Wildlife is one thing some people hope to spot in their favorite park, or even in their backyard. Green Seattle Partnership caught up with Professor Mark Jordan to hear some insights about a multi-year carnivore study his Seattle University Wildlife Lab is carrying out in some of Seattle’s forested parks. Jordan and his students get a unique perspective on our urban forest by capturing digital images and even snagging small hair samples from the animals that come out at in the evening and at night.

Green Seattle Partnership: What is your green Seattle story? How did you become involved in this work?

Mark Jordan: I moved to the Pacific Northwest for college, and I fell in love with the region. When I started at Seattle University five years ago, I knew that I wanted to learn more about the wildlife here in the city. I had experience studying forest carnivores in California and Vermont, and it was easy to adapt those same methods to Seattle’s forested parks.

Professor Mark Jordan from the Seattle University Wildlife Lab

How do you select the parks to sample? How do you sample for wildlife?

We use camera traps to sample for wildlife. The cameras have motion sensors and infrared flash, so we can get images any time of the day or night. We try to set these up along trails. These trails can be either human or animal-made, because the wildlife will use both.

We select the parks where we put out our cameras based on a mix of practical and scientific reasons. We’ve focused on Southeast and West Seattle because they are relatively accessible from Seattle University. One of the primary research questions we are trying to answer is which impacts of urbanization affect the species that live in our forested natural areas. To answer this question we need to sample in parks in a variety of different locations, from highly urbanized areas along the Duwamish River to less densely populated residential neighborhoods. We also try to sample parks of a range of different sizes, from neighborhood pocket parks to our bigger parks like Lincoln and Seward Park.

What sorts of wildlife are you finding in the forested natural areas? Which animals are you most interested in?

I’m particularly interested in studying carnivores because they are good indicators of the health of an ecosystem. My students and I have found a handful of different carnivore species in natural areas in Seattle. The most common ones are raccoons and opossums, though we also see the occasional coyote. We also get lots of pictures of house cats.

Caught you!

“One of the primary research questions we are trying to answer is which impacts of urbanization affect the species that live in our forested natural areas.”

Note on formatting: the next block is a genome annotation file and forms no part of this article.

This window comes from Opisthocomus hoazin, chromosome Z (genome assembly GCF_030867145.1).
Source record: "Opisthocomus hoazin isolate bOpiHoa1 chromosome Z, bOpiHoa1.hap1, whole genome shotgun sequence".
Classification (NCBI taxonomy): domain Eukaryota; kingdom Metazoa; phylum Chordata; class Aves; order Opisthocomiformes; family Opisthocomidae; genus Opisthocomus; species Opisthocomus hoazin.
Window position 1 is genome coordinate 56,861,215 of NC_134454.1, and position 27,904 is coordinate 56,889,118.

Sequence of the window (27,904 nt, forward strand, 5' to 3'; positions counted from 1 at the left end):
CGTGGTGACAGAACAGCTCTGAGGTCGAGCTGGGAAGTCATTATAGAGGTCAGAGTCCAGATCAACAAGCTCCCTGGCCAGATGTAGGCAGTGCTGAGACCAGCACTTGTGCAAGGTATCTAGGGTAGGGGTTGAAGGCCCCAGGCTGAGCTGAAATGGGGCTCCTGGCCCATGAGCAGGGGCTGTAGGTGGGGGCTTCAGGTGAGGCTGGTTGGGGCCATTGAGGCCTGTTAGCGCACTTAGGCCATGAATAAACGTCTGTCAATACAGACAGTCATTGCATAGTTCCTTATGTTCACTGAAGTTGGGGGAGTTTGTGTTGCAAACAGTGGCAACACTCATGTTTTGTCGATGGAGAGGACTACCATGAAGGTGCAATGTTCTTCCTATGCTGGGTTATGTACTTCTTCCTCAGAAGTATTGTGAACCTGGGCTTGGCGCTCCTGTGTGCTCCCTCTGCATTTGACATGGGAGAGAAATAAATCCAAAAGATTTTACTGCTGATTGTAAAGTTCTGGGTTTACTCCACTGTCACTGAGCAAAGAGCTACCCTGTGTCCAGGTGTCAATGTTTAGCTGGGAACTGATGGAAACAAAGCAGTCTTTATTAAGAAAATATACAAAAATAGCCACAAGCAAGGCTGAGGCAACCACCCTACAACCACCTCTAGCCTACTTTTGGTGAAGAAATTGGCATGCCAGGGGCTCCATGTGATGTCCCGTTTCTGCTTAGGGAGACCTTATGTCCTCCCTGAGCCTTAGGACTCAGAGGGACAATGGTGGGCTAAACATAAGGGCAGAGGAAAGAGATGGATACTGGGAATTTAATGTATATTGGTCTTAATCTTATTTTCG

What factors affect the presence of urban carnivores in the parks? Are they just in the parks or do they live in our backyards too?

It seems that the best predictor of presence of carnivores, at least raccoons and opossums, is the amount of impervious surface around the park; that is, how much of the land surface is made up of hard surfaces like streets and roofs that don’t absorb water. Interestingly, while opossums prefer less urbanized areas, our data suggest raccoons prefer areas with more impervious surfaces. Although we haven’t set up camera traps in residential neighborhoods, I’ve talked to enough people with raccoons in their backyards that I’m sure many of these species are not shy about wandering outside of the parks. All species need food and cover. Our parks are good places to find cover for many species, and they’re also the best place to find food for things like Pileated Woodpeckers. But some species, like raccoons, might have better luck finding food in our backyards.

Are you able to derive some conclusions about the impacts to and benefits to wildlife through different phases of forest restoration?

Because most of our photos are of raccoons and opossums, those are the only species I can say anything with confidence about. It seems like the amount of restoration in a park does not have an effect on these two species; the urban landscape features around the park seem to be more important than what is happening inside the forest. I suspect, however, if we looked at different species like birds or beetles, that we might tell a different story. If we’ve learned nothing from the study of ecology, it’s that every species is different.

What is the most interesting/weirdest thing you have found while carrying out this project?

I’ve been surprised at some of the places where we’ve found wildlife. We get raccoon photos in heavily industrialized spots along the Duwamish, and we’ve even seen deer right by I-5 on the north end of Beacon Hill. I think this goes to show that many species are adaptable to urban environments, and if we carefully manage our natural areas, we might be surprised at what decides to call our parks home.

One can read more about Seattle University’s wildlife study on the GSP Research Page.

Connect with the SU Wildlife Lab directly by email jordanma@seattleu.edu | Instagram @suwildlife | Web http://emammal.si.edu/seattle-university

 

Coyotes are part of city life in some parts of Seattle

Michael Yadrick
Plant Ecologist, Seattle Parks and Recreation Michael joined the Green Seattle Partnership team (GSP) in 2011. He is a Returned Peace Corps Volunteer (Bolivia ’02-’04) and former AmeriCorps volunteer. He also worked with several land trusts before returning home to Seattle. Michael currently coordinates and supports GSP restoration projects in the western half of Seattle. He is also chair of the GSP Public Engagement Committee. Professional tree-hugging during the week, you can also find Michael running in the local mountains and frequenting park playgrounds with his 6-yr old son.